Acute hyperglycemia increases sepsis related glycocalyx degradation and endothelial cellular injury: A microfluidic study

Lawrence N. Diebel*, David M. Liberati, Jonathan V. Martin

Abstract

Background: Hyperglycemia promotes vascular inflammation; however its effect on endothelial dysfunction in sepsis is unknown. Microfluidic devices (MFD) may closely mimic the in vivo endothelial cell microenvironment. We hypothesized that stress glucose concentrations would increase sepsis related endothelial injury/activation.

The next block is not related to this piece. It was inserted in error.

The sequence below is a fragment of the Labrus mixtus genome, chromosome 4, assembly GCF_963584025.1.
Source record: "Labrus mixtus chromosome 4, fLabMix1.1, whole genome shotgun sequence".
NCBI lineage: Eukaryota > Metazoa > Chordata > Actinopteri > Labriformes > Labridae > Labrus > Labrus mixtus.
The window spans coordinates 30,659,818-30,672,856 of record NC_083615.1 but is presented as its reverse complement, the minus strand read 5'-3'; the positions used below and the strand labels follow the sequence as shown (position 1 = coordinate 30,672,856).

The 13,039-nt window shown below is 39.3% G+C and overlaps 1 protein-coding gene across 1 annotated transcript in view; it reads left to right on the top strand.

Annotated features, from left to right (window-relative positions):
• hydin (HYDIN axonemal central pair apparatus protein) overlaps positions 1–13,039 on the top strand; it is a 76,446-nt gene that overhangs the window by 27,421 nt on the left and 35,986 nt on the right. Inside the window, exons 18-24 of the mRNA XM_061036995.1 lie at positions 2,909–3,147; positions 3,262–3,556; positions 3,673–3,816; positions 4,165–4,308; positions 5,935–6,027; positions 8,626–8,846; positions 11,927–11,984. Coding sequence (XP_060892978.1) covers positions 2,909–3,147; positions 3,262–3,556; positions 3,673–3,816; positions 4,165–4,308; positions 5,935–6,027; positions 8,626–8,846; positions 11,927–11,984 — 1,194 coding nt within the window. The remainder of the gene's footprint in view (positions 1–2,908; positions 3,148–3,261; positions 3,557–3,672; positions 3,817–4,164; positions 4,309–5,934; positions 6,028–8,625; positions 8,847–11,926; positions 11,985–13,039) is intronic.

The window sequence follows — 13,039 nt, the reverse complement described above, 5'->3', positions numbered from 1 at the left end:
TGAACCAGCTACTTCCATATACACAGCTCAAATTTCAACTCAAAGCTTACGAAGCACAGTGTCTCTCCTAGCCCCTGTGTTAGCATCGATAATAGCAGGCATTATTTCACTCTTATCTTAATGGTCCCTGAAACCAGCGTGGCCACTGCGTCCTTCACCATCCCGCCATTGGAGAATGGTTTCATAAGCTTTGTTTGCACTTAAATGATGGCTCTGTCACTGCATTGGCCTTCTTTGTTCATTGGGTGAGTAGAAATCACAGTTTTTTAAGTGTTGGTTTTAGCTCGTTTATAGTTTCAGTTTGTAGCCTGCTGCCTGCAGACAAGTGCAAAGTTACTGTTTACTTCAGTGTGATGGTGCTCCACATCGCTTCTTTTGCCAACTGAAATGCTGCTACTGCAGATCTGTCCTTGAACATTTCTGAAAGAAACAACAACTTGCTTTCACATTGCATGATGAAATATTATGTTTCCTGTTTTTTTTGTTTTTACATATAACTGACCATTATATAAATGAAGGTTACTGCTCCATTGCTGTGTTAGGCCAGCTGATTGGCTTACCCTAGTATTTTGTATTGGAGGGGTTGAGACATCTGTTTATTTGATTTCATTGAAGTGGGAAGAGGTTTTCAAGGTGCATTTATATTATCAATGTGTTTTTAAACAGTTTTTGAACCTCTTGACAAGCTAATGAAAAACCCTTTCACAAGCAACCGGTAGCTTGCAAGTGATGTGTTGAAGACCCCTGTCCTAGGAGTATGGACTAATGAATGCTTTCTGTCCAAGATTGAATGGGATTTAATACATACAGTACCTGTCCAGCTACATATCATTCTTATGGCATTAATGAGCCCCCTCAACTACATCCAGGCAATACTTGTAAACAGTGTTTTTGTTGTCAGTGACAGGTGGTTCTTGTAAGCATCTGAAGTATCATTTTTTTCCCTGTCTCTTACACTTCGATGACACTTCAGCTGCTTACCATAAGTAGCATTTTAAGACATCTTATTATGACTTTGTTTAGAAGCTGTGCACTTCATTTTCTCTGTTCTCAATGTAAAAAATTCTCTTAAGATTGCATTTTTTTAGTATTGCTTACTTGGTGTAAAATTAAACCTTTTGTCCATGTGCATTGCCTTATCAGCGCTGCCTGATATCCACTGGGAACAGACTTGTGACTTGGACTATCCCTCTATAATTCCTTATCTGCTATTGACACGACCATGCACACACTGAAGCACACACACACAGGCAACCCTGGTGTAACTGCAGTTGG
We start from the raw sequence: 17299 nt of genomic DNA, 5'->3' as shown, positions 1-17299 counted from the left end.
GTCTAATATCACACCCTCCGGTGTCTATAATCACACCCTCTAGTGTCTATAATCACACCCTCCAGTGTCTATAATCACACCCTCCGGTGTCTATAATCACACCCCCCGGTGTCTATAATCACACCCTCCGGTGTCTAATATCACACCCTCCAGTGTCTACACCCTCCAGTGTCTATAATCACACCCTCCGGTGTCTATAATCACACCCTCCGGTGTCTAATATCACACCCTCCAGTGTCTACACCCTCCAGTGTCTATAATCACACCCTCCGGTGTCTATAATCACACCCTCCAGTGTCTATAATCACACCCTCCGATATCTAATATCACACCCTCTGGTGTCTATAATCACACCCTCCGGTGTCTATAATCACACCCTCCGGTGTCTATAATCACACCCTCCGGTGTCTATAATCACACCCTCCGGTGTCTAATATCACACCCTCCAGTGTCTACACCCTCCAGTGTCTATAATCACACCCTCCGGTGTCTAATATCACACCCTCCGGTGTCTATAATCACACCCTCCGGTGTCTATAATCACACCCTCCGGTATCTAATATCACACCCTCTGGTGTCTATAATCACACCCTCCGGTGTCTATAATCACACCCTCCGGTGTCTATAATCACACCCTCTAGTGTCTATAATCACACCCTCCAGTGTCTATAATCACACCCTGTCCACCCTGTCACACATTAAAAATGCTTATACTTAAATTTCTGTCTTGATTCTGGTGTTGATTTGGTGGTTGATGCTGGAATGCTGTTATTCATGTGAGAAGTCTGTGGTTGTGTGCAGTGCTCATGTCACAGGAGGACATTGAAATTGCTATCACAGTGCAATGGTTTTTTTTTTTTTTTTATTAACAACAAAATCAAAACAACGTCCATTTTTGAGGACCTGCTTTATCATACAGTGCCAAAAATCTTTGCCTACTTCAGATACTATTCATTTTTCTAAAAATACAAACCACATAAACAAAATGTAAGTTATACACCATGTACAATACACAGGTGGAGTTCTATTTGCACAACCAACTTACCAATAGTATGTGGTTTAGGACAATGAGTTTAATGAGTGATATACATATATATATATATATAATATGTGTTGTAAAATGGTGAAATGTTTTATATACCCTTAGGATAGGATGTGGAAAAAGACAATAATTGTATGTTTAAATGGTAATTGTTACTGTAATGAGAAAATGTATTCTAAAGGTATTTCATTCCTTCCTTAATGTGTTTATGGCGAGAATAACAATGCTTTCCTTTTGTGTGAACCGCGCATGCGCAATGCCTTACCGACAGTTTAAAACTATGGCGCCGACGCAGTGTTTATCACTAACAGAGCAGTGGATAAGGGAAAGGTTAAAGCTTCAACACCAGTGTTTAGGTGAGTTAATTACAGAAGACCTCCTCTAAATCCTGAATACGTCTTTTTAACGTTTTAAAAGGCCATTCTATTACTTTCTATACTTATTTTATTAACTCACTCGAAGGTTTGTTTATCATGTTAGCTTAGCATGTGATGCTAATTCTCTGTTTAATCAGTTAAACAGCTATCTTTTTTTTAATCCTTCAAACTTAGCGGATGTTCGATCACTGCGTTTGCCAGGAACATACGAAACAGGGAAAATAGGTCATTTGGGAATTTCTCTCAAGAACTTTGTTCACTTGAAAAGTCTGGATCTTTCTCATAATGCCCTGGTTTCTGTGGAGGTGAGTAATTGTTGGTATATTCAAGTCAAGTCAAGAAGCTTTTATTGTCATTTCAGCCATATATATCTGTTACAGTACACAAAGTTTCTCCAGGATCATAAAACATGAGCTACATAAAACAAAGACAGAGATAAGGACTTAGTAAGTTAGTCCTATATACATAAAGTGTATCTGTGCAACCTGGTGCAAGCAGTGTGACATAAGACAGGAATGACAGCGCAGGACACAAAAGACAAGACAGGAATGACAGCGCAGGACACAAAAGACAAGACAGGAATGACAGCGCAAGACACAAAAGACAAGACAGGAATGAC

Methods: Human umbilical vein endothelial cell (HUVEC) monolayers were established in microfluidic channels. TNF was added followed by glucose. Endothelial glycocalyx (EG) integrity was indexed by shedding of the EG components as well as thickness. Endothelial cell (EC) injury/activation was indexed by soluble biomarkers. Intracellular reactive oxygen species (ROS) was by fluorescence.

Results: TNF increased glycocalyx degradation and was associated with biomarkers of EC injury. These vascular barrier derangements were further increased by hyperglycemia. This may be related to increase ROS species generated followed by the combined insults.
Conclusion: MFD technology may be a useful platform to study endothelial barrier function and stress conditions and allow preclinical assessment of potential therapies.

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